- The Washington Times - Wednesday, June 2, 2004

Vice President Dick Cheney yesterday criticized Democratic presidential candidate Sen. John Kerry for supporting the rollback of specific Patriot Act provisions, saying the stance conflicts with the senator’s original vote in favor of the law.

Mr. Cheney told 500 supporters during a campaign speech in Kansas City, Mo., that it had been a rare moment when he and the Massachusetts Democrat had agreed on the vote.

“In a statement supporting the Patriot Act, Senator Kerry said the law would, and I quote, ‘make it a lot more difficult for new terrorist organizations to develop,’” Mr. Cheney said.

“I won’t be saying this very often during the next few months, but Senator Kerry was right,” Mr. Cheney said.

Several provisions of the Patriot Act passed in the aftermath of the September 11 attacks will expire at the end of 2005, including sections that allow intelligence and law-enforcement agencies to share information.

The act also gives federal agents a “reasonable period” to search homes and businesses without informing people that their property was searched, and to use roving wiretaps.

Mr. Kerry is among some Democratic and Republican lawmakers who originally supported the bill, but now want to restrict those provisions.

A Kerry spokesman cited Marc Racicot, former chairman of the Republican National Committee, who agrees with the senator that the Patriot Act should be reformed.

Spokesman Phil Singer pointed to comments by Mr. Racicot in the fall at the Arab American Institute’s National Leadership Conference in Michigan that Congress would review the law, refine it, and provide balance “so that it does not end up invading the civil rights of any American.”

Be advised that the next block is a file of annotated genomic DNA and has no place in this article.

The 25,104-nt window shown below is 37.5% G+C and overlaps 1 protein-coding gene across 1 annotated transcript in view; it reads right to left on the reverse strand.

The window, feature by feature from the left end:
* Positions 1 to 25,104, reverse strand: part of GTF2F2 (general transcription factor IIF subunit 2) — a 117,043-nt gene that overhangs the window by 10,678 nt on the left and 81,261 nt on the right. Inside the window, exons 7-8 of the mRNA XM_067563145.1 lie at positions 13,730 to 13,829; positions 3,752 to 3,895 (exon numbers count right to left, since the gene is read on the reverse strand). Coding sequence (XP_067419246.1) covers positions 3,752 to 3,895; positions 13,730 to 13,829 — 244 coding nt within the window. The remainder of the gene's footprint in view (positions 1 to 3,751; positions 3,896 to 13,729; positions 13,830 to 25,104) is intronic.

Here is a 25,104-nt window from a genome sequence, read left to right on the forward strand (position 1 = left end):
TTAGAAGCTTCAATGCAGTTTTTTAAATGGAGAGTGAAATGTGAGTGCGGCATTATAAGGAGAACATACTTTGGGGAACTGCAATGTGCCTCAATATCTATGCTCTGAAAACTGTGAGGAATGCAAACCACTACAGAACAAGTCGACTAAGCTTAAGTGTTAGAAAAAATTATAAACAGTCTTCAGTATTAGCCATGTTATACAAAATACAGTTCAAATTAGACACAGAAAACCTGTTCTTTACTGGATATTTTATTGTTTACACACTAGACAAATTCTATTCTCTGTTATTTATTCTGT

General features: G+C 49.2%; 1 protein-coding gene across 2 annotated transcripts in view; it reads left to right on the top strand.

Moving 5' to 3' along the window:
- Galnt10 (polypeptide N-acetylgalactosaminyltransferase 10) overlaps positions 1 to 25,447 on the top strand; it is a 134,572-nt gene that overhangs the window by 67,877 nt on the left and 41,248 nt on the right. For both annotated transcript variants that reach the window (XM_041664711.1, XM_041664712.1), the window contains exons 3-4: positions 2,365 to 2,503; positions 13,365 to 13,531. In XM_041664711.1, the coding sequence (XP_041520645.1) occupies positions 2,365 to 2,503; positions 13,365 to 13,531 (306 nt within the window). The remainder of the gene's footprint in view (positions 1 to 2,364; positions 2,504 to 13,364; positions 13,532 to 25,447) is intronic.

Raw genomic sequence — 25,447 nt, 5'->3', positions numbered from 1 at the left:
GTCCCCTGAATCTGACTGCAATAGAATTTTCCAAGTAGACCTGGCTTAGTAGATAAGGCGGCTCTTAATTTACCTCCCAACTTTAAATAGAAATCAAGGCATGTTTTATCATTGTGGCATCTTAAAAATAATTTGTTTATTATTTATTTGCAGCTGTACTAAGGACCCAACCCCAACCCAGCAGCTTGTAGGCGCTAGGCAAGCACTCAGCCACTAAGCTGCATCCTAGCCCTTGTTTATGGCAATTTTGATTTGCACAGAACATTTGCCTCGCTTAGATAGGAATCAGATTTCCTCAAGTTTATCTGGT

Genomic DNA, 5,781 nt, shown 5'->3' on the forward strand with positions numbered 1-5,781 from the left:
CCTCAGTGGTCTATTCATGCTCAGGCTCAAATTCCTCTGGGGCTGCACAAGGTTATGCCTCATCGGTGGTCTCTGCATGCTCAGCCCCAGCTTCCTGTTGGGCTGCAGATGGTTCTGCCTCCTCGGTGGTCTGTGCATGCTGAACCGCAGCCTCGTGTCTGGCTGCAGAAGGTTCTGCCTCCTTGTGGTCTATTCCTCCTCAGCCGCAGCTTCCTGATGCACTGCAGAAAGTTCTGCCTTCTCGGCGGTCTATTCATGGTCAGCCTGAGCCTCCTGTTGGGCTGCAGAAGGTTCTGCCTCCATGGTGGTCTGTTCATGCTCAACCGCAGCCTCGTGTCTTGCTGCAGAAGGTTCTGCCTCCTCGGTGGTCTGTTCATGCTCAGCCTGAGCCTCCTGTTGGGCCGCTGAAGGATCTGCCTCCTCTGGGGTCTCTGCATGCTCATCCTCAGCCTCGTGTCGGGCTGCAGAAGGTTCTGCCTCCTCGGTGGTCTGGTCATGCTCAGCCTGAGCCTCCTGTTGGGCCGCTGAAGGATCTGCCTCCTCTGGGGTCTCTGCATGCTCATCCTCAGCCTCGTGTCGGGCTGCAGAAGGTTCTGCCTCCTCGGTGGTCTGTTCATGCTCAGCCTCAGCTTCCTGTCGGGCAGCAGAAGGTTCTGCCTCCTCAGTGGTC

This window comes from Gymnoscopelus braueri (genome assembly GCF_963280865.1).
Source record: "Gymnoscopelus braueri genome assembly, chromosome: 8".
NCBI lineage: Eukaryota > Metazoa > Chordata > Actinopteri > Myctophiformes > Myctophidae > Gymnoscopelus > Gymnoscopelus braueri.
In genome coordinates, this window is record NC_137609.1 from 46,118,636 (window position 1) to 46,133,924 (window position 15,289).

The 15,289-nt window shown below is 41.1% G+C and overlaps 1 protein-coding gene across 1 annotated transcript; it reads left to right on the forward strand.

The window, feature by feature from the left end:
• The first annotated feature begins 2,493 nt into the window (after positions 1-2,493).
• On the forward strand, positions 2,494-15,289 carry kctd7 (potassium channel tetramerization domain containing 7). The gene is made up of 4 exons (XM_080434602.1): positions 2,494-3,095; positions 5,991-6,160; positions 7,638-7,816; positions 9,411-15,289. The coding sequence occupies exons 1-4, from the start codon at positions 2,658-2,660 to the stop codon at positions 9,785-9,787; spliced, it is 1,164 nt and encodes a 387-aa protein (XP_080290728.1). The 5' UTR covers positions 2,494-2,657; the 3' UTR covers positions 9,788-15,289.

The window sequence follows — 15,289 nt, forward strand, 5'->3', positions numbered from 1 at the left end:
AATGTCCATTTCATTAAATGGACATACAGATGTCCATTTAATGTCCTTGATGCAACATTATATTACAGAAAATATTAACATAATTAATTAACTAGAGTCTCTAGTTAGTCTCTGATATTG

Mr. Racicot is the chairman of President Bush’s re-election campaign.

“John Kerry and Marc Racicot are in agreement on making this a better counterterrorism tool,” Mr. Singer said.

The Bush campaign began pushing the Patriot Act as a package of effective law-enforcement tools to catch terrorists in a central message last week, with TV advertisements in 17 states.

Former Georgia Rep. Bob Barr, a Republican and vocal critic of the Patriot Act, said the message must be testing positive in campaign polling.

“I suspect they have discovered in polling that the Patriot Act resonates more with people if you talk about it in general terms and cast it as a vital tool in fighting terrorists,” Mr. Barr said.

Anthony Romero, executive director of the American Civil Liberties Union, called Mr. Cheney’s speech “reckless.”

“The White House is waging a disinformation war about the Patriot Act while support grows among conservatives, libertarians and liberals to fix about a dozen controversial provisions in the law,” Mr. Romero said.

According to a report released last week by the Council for Excellence in Government, 56 percent of Americans polled think that the Patriot Act is necessary to prevent terrorism, while 33 percent said the law went too far.

Thirteen percent said the law is not working and should expire, and 50 percent said a thorough debate is necessary before the law is renewed.

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